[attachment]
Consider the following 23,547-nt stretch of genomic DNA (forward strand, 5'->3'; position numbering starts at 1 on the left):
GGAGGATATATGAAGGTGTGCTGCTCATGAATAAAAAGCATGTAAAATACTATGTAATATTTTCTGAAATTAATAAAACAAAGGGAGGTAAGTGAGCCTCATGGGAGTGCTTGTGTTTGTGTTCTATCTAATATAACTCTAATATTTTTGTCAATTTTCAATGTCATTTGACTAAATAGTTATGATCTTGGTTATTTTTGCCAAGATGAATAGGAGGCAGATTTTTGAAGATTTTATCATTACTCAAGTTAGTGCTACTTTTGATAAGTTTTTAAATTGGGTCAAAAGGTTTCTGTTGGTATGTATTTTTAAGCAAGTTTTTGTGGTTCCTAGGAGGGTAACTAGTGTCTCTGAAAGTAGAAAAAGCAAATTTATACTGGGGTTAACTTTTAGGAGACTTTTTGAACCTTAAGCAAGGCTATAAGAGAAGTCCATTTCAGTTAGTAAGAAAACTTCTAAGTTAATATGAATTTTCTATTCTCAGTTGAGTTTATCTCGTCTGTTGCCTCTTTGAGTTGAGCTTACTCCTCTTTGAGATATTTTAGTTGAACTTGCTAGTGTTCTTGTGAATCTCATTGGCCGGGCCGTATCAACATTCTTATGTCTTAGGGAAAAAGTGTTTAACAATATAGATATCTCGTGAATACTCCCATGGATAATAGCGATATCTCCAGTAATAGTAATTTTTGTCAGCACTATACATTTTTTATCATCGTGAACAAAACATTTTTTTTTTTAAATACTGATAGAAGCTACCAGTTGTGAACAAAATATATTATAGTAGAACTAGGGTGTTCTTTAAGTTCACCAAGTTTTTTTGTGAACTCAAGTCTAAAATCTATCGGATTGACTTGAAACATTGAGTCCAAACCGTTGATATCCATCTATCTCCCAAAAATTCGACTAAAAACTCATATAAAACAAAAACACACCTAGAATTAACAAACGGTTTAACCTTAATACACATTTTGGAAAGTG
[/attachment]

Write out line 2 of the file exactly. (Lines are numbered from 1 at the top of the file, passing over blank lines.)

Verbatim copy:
GGAGGATATATGAAGGTGTGCTGCTCATGAATAAAAAGCATGTAAAATACTATGTAATATTTTCTGAAATTAATAAAACAAAGGGAGGTAAGTGAGCCTCATGGGAGTGCTTGTGTTTGTGTTCTATCTAATATAACTCTAATATTTTTGTCAATTTTCAATGTCATTTGACTAAATAGTTATGATCTTGGTTATTTTTGCCAAGATGAATAGGAGGCAGATTTTTGAAGATTTTATCATTACTCAAGTTAGTGCTACTTTTGATAAGTTTTTAAATTGGGTCAAAAGGTTTCTGTTGGTATGTATTTTTAAGCAAGTTTTTGTGGTTCCTAGGAGGGTAACTAGTGTCTCTGAAAGTAGAAAAAGCAAATTTATACTGGGGTTAACTTTTAGGAGACTTTTTGAACCTTAAGCAAGGCTATAAGAGAAGTCCATTTCAGTTAGTAAGAAAACTTCTAAGTTAATATGAATTTTCTATTCTCAGTTGAGTTTATCTCGTCTGTTGCCTCTTTGAGTTGAGCTTACTCCTCTTTGAGATATTTTAGTTGAACTTGCTAGTGTTCTTGTGAATCTCATTGGCCGGGCCGTATCAACATTCTTATGTCTTAGGGAAAAAGTGTTTAACAATATAGATATCTCGTGAATACTCCCATGGATAATAGCGATATCTCCAGTAATAGTAATTTTTGTCAGCACTATACATTTTTTATCATCGTGAACAAAACATTTTTTTTTTTAAATACTGATAGAAGCTACCAGTTGTGAACAAAATATATTATAGTAGAACTAGGGTGTTCTTTAAGTTCACCAAGTTTTTTTGTGAACTCAAGTCTAAAATCTATCGGATTGACTTGAAACATTGAGTCCAAACCGTTGATATCCATCTATCTCCCAAAAATTCGACTAAAAACTCATATAAAACAAAAACACACCTAGAATTAACAAACGGTTTAACCTTAATACACATTTTGGAAAGTG